So, the current plan for the BFR has the spaceship massing 85 tons and carrying 50 tons of cargo plus around 1000 tons of fuel and oxidiser (according to wikipedia), most of which is presumably expended getting into orbit. Then, for deep space missions, the spaceship is supposed to be refueled by the BFR tanker. This is usually shown on the animations etc. as just one tanker flight per spaceship, but the numbers don't seem to add up. Even if the dry mass of the tanker is less, say 30 tons, it will only deliver about 100 tons of fuel/oxidiser to LEO, so it looks like it would take about 10 tanker flights to fully refuel the spaceship.

Does anyone know if that is actually the plan? or have I miscalculated somewhere? or does the spaceship not need to be fully refueled for (say) a Mars mission?


3 Answers 3


The presentations Musk made at the IAC suggested 6 tankers to one spaceship, for a Mars mission. Two tankers to one spaceship for a lunar mission.

  • $\begingroup$ Would depend on the lunar mission... It is supposed to take more than a fully refueled BFR to get from LEO to the Moon, although it can be done with an elliptical orbit around Earth. $\endgroup$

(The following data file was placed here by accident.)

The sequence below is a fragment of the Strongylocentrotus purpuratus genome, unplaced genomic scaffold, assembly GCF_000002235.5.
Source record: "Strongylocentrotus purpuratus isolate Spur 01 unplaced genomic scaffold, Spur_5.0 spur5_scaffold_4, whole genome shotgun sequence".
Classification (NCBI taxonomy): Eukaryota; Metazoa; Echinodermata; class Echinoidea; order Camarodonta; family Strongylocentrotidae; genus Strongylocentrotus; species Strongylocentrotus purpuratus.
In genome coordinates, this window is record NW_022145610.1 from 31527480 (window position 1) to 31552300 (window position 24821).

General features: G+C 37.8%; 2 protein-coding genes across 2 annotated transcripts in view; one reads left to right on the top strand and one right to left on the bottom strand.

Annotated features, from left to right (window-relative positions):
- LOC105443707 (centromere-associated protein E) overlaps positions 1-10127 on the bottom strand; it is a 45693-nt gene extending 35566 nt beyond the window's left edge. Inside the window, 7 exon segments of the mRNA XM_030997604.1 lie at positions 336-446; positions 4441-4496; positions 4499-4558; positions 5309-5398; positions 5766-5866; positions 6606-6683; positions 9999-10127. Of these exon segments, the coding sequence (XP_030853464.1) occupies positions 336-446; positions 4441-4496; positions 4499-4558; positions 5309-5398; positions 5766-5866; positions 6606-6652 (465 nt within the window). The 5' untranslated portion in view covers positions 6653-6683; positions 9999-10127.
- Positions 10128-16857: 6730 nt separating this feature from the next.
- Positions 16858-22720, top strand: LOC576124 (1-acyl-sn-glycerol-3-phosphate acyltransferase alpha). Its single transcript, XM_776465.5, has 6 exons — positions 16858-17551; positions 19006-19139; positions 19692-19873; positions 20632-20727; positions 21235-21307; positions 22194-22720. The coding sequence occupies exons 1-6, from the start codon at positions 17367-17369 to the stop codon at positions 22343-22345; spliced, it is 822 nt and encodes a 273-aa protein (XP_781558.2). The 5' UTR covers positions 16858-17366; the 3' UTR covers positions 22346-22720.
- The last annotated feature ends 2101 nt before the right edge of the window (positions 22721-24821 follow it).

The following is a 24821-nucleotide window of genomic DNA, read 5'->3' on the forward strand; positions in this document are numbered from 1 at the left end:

– PearsonArtPhoto
    Aug 29, 2018 at 21:26
  • $\begingroup$ That seems to be a mission where the whole BFS lands on the moon and returns to earth. It's really hard to see how some version of lunar orbit rendezvous apollo style isn't going to be better $\endgroup$ Aug 30, 2018 at 19:12

I came to a similar conclusion. One launch to put the spaceship into orbit, 10 or more tankers to "fill the tanks". Maybe a dozen launches all together, each launch the equivalent of a Saturn V. There were only 13 Saturn V launches in all before they pulled the plug on the whole program. Direct ascent and Earth Orbit Rendezvous (EOR) were rejected in favor of Lunar Orbit Rendezvous (LOR), and for good reason. Weight. The Lunar Lander Weighed between 12-13 tons, the spacex vehicle weighs 10 times that - empty! That means a lot of fuel needed to go to the moon, slow down, land, take off, go back to earth, re enter, and land tail first. Well, good luck to them, and I hope they succeed. Sure makes me wish we had stuck with Apollo however. We'd be on Mars by now.


The requisite number of refueling flights would depend on how much payload the spaceship is bringing to the surface of Mars. If you are sending less payload then you might not need as many refueling flights. Graphs showing the delta-v to payload curve can be found here:



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